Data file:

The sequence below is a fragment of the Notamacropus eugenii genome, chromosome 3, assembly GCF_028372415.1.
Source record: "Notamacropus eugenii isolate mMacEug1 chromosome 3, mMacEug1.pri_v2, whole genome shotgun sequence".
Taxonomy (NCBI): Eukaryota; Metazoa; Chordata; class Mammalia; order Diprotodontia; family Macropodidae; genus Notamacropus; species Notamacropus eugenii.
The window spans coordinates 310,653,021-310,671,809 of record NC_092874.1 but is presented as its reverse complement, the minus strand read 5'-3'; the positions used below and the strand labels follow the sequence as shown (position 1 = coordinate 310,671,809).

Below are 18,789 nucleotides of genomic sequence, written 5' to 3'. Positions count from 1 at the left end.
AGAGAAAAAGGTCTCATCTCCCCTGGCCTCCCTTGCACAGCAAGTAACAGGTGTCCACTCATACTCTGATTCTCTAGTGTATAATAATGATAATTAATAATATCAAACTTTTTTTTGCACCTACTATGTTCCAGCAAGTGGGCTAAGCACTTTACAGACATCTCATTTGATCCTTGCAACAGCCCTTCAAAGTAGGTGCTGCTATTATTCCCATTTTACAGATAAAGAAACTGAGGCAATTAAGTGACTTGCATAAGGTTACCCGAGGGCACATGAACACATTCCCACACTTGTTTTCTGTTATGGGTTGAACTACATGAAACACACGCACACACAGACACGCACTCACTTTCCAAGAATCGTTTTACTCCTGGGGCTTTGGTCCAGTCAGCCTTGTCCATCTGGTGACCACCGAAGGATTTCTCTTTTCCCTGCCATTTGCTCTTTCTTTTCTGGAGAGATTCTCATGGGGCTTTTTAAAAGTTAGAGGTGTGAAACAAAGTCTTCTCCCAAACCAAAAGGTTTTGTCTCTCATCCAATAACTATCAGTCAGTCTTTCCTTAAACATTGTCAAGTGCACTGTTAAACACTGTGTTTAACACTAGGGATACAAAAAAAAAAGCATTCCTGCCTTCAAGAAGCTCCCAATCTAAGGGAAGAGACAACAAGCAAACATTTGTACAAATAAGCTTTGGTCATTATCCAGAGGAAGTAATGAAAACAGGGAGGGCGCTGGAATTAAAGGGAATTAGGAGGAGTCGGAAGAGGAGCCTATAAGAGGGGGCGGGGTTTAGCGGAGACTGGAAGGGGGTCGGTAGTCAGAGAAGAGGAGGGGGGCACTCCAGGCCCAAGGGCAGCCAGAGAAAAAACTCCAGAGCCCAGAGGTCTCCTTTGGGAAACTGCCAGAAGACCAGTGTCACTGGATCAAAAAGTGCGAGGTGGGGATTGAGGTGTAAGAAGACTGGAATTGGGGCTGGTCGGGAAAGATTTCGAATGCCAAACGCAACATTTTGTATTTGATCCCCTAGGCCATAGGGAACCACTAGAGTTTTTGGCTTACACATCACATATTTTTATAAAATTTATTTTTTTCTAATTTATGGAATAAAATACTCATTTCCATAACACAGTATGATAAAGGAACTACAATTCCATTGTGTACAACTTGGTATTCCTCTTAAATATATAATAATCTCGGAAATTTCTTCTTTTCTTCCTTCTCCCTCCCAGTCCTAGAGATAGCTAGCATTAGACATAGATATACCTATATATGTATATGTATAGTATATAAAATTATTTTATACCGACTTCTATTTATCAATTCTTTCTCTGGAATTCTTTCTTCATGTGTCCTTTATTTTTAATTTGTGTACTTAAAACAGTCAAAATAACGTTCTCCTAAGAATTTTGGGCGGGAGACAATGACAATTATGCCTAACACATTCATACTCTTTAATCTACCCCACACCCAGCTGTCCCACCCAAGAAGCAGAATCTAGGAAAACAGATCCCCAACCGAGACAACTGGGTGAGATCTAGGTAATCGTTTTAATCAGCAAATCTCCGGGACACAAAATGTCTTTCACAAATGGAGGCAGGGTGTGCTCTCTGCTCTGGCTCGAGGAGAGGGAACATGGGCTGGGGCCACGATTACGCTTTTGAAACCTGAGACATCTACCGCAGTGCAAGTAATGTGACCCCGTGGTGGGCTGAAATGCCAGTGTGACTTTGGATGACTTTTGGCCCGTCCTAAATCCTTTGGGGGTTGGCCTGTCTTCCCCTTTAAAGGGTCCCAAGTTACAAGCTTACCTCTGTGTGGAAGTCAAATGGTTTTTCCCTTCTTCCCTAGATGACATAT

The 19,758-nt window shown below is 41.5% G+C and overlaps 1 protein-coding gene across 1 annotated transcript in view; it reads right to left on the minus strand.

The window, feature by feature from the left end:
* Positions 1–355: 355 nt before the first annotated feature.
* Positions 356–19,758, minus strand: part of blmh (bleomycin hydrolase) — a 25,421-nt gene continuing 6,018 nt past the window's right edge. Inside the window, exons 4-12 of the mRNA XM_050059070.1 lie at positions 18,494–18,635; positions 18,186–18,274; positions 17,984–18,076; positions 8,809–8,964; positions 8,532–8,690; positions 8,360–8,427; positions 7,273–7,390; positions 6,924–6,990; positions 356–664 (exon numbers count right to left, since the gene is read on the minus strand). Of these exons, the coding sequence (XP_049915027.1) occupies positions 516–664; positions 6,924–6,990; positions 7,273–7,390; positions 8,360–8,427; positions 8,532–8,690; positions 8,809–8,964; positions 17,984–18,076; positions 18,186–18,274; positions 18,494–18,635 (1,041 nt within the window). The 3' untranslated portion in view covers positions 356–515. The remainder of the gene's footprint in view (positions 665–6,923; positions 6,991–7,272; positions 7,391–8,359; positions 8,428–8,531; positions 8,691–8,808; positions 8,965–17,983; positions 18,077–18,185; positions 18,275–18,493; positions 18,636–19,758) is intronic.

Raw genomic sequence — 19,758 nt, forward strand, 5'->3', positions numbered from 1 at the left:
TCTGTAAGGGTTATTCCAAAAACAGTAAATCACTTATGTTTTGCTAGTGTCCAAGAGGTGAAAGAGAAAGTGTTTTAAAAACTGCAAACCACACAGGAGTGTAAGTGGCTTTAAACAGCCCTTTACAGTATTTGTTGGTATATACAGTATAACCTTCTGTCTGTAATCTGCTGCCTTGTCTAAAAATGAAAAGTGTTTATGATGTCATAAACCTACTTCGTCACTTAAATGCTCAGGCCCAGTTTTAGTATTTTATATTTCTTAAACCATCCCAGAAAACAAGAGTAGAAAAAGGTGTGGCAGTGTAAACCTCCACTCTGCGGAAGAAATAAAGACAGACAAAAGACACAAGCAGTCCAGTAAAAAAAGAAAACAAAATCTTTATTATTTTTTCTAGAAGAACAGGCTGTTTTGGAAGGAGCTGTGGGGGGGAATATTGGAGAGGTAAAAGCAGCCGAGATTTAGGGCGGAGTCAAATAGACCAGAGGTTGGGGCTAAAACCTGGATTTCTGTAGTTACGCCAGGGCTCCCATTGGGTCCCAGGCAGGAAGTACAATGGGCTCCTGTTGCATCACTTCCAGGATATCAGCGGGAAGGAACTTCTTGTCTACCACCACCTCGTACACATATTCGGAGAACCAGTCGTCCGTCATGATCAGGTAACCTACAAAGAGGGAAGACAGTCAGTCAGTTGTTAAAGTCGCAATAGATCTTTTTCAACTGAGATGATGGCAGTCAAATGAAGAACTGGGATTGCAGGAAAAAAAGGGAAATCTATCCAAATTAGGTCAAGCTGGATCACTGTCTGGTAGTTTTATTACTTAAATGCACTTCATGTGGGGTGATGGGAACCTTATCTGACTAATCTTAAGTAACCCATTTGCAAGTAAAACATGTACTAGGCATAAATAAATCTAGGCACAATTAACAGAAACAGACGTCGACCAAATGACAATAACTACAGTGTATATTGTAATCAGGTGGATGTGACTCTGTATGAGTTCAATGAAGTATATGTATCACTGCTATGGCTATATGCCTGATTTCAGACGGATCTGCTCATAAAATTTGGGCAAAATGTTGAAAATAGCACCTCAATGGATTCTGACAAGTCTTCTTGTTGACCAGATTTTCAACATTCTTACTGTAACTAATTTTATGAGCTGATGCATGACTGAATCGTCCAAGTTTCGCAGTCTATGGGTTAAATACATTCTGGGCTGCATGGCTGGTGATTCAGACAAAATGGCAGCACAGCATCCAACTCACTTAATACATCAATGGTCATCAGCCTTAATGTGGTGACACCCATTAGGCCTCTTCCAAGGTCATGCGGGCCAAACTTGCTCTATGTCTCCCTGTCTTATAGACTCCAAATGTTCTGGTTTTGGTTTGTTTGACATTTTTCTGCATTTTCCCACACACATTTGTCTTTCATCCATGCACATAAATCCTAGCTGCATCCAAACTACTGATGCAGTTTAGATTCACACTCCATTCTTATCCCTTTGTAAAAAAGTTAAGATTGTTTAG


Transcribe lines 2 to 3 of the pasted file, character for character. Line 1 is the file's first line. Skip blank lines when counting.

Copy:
Source record: "Notamacropus eugenii isolate mMacEug1 chromosome 3, mMacEug1.pri_v2, whole genome shotgun sequence".
Taxonomy (NCBI): Eukaryota; Metazoa; Chordata; class Mammalia; order Diprotodontia; family Macropodidae; genus Notamacropus; species Notamacropus eugenii.